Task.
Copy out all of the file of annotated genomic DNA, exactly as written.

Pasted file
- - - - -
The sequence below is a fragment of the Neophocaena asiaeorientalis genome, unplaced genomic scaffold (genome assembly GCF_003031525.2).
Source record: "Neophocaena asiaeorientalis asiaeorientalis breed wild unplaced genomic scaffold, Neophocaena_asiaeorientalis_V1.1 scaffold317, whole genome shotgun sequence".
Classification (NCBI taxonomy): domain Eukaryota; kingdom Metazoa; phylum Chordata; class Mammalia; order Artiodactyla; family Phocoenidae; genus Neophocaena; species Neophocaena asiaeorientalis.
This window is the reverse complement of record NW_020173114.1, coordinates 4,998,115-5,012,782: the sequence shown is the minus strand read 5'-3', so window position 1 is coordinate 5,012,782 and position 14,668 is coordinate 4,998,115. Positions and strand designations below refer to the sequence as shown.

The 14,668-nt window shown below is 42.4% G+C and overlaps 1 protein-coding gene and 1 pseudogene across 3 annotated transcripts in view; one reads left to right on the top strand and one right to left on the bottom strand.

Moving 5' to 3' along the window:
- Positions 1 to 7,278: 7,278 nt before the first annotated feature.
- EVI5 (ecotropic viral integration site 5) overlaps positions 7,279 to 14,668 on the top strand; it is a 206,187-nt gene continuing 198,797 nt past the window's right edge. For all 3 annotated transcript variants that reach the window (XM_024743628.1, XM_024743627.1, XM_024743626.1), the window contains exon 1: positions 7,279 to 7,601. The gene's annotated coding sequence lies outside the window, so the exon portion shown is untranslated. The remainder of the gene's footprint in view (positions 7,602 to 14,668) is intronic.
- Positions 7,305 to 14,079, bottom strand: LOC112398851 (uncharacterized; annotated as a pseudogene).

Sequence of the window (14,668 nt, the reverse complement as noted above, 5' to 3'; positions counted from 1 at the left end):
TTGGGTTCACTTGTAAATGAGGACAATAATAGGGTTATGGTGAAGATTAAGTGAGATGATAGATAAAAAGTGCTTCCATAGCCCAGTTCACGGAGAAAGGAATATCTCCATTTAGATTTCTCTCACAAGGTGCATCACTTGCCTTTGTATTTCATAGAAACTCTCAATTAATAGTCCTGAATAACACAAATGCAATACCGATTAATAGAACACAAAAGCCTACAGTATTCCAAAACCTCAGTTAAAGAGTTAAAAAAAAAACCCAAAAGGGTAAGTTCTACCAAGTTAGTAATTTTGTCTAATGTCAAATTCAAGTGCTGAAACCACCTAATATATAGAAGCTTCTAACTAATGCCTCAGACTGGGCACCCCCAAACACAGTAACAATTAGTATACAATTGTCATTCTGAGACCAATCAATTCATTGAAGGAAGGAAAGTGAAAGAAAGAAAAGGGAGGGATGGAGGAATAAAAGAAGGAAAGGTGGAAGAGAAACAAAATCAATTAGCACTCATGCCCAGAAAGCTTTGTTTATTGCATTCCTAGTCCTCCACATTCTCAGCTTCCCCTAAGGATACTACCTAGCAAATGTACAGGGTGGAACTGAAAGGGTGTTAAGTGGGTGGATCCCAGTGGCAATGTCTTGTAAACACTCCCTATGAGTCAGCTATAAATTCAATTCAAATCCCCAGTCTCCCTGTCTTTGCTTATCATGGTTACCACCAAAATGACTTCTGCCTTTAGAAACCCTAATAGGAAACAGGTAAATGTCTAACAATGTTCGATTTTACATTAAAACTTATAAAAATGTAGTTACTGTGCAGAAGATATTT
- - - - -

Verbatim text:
The sequence below is a fragment of the Neophocaena asiaeorientalis genome, unplaced genomic scaffold (genome assembly GCF_003031525.2).
Source record: "Neophocaena asiaeorientalis asiaeorientalis breed wild unplaced genomic scaffold, Neophocaena_asiaeorientalis_V1.1 scaffold317, whole genome shotgun sequence".
Classification (NCBI taxonomy): domain Eukaryota; kingdom Metazoa; phylum Chordata; class Mammalia; order Artiodactyla; family Phocoenidae; genus Neophocaena; species Neophocaena asiaeorientalis.
This window is the reverse complement of record NW_020173114.1, coordinates 4,998,115-5,012,782: the sequence shown is the minus strand read 5'-3', so window position 1 is coordinate 5,012,782 and position 14,668 is coordinate 4,998,115. Positions and strand designations below refer to the sequence as shown.

The 14,668-nt window shown below is 42.4% G+C and overlaps 1 protein-coding gene and 1 pseudogene across 3 annotated transcripts in view; one reads left to right on the top strand and one right to left on the bottom strand.

Moving 5' to 3' along the window:
- Positions 1 to 7,278: 7,278 nt before the first annotated feature.
- EVI5 (ecotropic viral integration site 5) overlaps positions 7,279 to 14,668 on the top strand; it is a 206,187-nt gene continuing 198,797 nt past the window's right edge. For all 3 annotated transcript variants that reach the window (XM_024743628.1, XM_024743627.1, XM_024743626.1), the window contains exon 1: positions 7,279 to 7,601. The gene's annotated coding sequence lies outside the window, so the exon portion shown is untranslated. The remainder of the gene's footprint in view (positions 7,602 to 14,668) is intronic.
- Positions 7,305 to 14,079, bottom strand: LOC112398851 (uncharacterized; annotated as a pseudogene).

Sequence of the window (14,668 nt, the reverse complement as noted above, 5' to 3'; positions counted from 1 at the left end):
TTGGGTTCACTTGTAAATGAGGACAATAATAGGGTTATGGTGAAGATTAAGTGAGATGATAGATAAAAAGTGCTTCCATAGCCCAGTTCACGGAGAAAGGAATATCTCCATTTAGATTTCTCTCACAAGGTGCATCACTTGCCTTTGTATTTCATAGAAACTCTCAATTAATAGTCCTGAATAACACAAATGCAATACCGATTAATAGAACACAAAAGCCTACAGTATTCCAAAACCTCAGTTAAAGAGTTAAAAAAAAAACCCAAAAGGGTAAGTTCTACCAAGTTAGTAATTTTGTCTAATGTCAAATTCAAGTGCTGAAACCACCTAATATATAGAAGCTTCTAACTAATGCCTCAGACTGGGCACCCCCAAACACAGTAACAATTAGTATACAATTGTCATTCTGAGACCAATCAATTCATTGAAGGAAGGAAAGTGAAAGAAAGAAAAGGGAGGGATGGAGGAATAAAAGAAGGAAAGGTGGAAGAGAAACAAAATCAATTAGCACTCATGCCCAGAAAGCTTTGTTTATTGCATTCCTAGTCCTCCACATTCTCAGCTTCCCCTAAGGATACTACCTAGCAAATGTACAGGGTGGAACTGAAAGGGTGTTAAGTGGGTGGATCCCAGTGGCAATGTCTTGTAAACACTCCCTATGAGTCAGCTATAAATTCAATTCAAATCCCCAGTCTCCCTGTCTTTGCTTATCATGGTTACCACCAAAATGACTTCTGCCTTTAGAAACCCTAATAGGAAACAGGTAAATGTCTAACAATGTTCGATTTTACATTAAAACTTATAAAAATGTAGTTACTGTGCAGAAGATATTT